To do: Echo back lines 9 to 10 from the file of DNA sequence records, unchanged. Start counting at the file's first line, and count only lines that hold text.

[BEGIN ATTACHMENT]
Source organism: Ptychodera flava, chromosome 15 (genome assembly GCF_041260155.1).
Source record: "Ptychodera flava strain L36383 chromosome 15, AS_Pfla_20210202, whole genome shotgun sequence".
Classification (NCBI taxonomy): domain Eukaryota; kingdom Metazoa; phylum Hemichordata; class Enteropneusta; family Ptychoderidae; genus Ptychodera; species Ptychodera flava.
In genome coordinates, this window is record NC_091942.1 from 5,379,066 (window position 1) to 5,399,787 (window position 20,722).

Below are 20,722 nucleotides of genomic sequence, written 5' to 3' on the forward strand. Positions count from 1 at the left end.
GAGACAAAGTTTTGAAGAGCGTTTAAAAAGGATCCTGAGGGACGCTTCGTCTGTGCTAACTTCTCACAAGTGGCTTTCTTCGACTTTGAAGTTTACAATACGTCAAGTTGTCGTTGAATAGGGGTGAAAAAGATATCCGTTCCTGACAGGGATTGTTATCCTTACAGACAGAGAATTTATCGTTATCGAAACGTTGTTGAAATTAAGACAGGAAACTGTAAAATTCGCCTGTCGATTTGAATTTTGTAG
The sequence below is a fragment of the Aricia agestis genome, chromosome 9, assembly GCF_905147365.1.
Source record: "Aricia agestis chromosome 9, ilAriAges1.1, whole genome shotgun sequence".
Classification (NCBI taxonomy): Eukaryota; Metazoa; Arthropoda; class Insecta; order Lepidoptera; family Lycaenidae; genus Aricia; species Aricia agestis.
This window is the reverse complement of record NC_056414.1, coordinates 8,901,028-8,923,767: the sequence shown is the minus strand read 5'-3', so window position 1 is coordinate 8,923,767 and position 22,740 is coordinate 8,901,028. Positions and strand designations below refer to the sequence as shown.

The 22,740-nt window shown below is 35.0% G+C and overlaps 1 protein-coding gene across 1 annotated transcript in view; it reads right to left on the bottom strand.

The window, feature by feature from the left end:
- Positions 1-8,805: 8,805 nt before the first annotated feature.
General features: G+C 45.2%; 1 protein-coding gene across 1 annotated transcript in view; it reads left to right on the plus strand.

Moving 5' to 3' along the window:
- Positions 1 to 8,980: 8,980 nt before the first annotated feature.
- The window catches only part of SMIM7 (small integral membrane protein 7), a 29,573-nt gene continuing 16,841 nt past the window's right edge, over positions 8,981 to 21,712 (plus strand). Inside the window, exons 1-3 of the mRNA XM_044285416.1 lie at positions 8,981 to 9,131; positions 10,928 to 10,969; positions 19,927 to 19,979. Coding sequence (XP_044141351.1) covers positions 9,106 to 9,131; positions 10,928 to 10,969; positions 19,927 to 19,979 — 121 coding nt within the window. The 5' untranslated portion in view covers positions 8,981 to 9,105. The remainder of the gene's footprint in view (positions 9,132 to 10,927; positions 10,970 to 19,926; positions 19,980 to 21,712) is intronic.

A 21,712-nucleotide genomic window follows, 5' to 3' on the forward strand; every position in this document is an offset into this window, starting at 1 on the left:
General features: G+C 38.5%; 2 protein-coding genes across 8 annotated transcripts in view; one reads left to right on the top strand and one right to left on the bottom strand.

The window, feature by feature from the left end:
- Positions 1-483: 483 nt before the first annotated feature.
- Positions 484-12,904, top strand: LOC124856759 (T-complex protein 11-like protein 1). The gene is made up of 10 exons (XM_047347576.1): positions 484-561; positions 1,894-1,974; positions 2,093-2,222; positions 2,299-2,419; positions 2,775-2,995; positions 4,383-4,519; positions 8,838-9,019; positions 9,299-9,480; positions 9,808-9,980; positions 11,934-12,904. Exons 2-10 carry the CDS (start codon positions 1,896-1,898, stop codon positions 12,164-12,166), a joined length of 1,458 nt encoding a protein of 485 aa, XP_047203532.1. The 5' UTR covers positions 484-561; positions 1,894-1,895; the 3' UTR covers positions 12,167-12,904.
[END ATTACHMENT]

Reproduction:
Classification (NCBI taxonomy): Eukaryota; Metazoa; Arthropoda; class Insecta; order Lepidoptera; family Lycaenidae; genus Aricia; species Aricia agestis.
This window is the reverse complement of record NC_056414.1, coordinates 8,901,028-8,923,767: the sequence shown is the minus strand read 5'-3', so window position 1 is coordinate 8,923,767 and position 22,740 is coordinate 8,901,028. Positions and strand designations below refer to the sequence as shown.